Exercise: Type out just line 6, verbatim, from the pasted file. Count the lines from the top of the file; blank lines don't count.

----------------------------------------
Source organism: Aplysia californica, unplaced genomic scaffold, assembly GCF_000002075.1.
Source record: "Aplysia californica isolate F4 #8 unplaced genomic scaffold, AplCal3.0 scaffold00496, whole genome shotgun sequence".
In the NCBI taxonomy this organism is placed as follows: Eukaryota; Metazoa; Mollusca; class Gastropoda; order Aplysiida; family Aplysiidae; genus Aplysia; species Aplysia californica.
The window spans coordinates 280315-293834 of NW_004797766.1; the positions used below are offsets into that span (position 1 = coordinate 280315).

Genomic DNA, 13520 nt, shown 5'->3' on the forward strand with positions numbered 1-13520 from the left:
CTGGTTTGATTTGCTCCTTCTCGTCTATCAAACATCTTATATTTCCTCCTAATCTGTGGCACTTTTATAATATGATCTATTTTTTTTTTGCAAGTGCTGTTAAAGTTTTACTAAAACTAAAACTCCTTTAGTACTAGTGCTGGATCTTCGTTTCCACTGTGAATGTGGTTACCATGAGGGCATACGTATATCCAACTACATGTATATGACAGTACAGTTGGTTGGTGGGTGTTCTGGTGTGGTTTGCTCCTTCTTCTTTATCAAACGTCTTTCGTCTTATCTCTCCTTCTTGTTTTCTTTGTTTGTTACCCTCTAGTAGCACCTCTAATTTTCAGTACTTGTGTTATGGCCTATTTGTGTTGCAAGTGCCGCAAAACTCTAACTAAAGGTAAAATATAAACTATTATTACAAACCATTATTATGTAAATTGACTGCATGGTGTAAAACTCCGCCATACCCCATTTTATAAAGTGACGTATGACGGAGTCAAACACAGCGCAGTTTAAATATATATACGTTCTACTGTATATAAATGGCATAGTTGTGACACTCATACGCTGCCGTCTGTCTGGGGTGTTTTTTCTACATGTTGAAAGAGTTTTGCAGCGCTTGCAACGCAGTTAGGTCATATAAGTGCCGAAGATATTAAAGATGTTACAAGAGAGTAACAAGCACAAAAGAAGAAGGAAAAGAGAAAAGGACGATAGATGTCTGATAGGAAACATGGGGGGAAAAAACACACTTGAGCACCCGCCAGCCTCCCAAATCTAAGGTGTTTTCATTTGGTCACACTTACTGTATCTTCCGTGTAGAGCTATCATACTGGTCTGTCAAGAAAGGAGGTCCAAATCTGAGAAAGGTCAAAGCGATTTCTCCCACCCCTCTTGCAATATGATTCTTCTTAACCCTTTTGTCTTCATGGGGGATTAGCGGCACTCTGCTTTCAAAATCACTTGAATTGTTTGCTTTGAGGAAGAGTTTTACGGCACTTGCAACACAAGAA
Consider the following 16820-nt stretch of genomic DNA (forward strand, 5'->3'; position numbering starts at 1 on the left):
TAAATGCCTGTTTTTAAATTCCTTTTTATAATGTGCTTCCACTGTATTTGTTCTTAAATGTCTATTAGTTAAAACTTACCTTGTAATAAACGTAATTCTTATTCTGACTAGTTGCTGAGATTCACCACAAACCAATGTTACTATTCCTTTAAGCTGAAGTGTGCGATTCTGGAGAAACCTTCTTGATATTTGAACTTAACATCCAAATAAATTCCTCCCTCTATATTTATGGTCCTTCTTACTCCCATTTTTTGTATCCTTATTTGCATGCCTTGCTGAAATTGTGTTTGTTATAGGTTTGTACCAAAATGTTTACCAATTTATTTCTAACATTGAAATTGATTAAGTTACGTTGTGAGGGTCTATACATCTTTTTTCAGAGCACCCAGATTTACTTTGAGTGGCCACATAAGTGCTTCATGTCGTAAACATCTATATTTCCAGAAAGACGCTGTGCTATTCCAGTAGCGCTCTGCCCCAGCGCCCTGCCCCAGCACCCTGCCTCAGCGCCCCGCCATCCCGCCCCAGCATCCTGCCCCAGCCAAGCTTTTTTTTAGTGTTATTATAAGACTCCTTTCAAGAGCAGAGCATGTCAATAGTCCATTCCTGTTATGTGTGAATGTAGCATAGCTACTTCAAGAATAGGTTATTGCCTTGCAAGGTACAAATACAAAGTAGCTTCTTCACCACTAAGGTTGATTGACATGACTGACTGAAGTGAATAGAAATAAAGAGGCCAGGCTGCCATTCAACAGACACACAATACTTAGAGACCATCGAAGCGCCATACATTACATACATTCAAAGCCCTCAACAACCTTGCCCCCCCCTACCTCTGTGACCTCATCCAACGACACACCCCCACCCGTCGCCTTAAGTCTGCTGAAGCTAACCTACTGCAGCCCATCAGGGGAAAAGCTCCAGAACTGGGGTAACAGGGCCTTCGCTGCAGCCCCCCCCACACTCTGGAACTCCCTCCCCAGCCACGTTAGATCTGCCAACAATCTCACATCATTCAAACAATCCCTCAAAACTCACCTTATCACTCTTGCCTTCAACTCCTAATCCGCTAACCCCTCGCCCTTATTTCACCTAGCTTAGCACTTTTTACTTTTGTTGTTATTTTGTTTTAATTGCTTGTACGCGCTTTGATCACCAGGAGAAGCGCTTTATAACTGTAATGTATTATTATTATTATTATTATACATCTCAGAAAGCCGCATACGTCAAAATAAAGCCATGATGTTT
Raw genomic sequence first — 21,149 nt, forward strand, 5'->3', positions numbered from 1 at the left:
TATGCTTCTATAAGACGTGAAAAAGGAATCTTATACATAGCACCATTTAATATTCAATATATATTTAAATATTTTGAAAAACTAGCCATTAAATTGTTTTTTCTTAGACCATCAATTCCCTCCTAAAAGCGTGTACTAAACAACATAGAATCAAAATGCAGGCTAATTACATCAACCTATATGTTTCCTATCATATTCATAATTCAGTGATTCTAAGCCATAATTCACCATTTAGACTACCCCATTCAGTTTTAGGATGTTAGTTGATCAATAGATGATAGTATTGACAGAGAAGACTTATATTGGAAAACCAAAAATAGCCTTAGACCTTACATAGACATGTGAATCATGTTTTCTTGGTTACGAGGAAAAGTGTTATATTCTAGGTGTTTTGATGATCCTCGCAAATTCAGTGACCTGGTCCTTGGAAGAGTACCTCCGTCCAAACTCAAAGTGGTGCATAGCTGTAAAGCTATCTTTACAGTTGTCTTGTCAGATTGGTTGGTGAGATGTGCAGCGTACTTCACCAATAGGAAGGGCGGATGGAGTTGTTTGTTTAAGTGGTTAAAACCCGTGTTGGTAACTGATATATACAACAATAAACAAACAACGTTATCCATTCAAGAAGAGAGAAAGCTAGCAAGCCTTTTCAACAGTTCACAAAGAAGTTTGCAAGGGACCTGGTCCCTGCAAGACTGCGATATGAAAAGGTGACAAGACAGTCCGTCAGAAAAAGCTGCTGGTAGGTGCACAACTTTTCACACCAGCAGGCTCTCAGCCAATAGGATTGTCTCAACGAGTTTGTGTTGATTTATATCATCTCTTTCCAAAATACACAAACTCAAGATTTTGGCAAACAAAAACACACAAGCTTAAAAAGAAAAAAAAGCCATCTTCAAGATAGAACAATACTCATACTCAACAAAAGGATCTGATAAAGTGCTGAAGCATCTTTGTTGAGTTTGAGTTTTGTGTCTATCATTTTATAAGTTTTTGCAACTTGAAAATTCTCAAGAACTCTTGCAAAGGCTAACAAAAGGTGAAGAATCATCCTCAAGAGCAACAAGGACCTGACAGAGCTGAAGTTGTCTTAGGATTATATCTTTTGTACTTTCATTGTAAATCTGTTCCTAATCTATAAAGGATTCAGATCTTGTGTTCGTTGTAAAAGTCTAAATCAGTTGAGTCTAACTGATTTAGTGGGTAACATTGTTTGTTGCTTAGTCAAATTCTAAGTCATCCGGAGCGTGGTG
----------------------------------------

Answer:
CTGGTTTGATTTGCTCCTTCTCGTCTATCAAACATCTTATATTTCCTCCTAATCTGTGGCACTTTTATAATATGATCTATTTTTTTTTTGCAAGTGCTGTTAAAGTTTTACTAAAACTAAAACTCCTTTAGTACTAGTGCTGGATCTTCGTTTCCACTGTGAATGTGGTTACCATGAGGGCATACGTATATCCAACTACATGTATATGACAGTACAGTTGGTTGGTGGGTGTTCTGGTGTGGTTTGCTCCTTCTTCTTTATCAAACGTCTTTCGTCTTATCTCTCCTTCTTGTTTTCTTTGTTTGTTACCCTCTAGTAGCACCTCTAATTTTCAGTACTTGTGTTATGGCCTATTTGTGTTGCAAGTGCCGCAAAACTCTAACTAAAGGTAAAATATAAACTATTATTACAAACCATTATTATGTAAATTGACTGCATGGTGTAAAACTCCGCCATACCCCATTTTATAAAGTGACGTATGACGGAGTCAAACACAGCGCAGTTTAAATATATATACGTTCTACTGTATATAAATGGCATAGTTGTGACACTCATACGCTGCCGTCTGTCTGGGGTGTTTTTTCTACATGTTGAAAGAGTTTTGCAGCGCTTGCAACGCAGTTAGGTCATATAAGTGCCGAAGATATTAAAGATGTTACAAGAGAGTAACAAGCACAAAAGAAGAAGGAAAAGAGAAAAGGACGATAGATGTCTGATAGGAAACATGGGGGGAAAAAACACACTTGAGCACCCGCCAGCCTCCCAAATCTAAGGTGTTTTCATTTGGTCACACTTACTGTATCTTCCGTGTAGAGCTATCATACTGGTCTGTCAAGAAAGGAGGTCCAAATCTGAGAAAGGTCAAAGCGATTTCTCCCACCCCTCTTGCAATATGATTCTTCTTAACCCTTTTGTCTTCATGGGGGATTAGCGGCACTCTGCTTTCAAAATCACTTGAATTGTTTGCTTTGAGGAAGAGTTTTACGGCACTTGCAACACAAGAA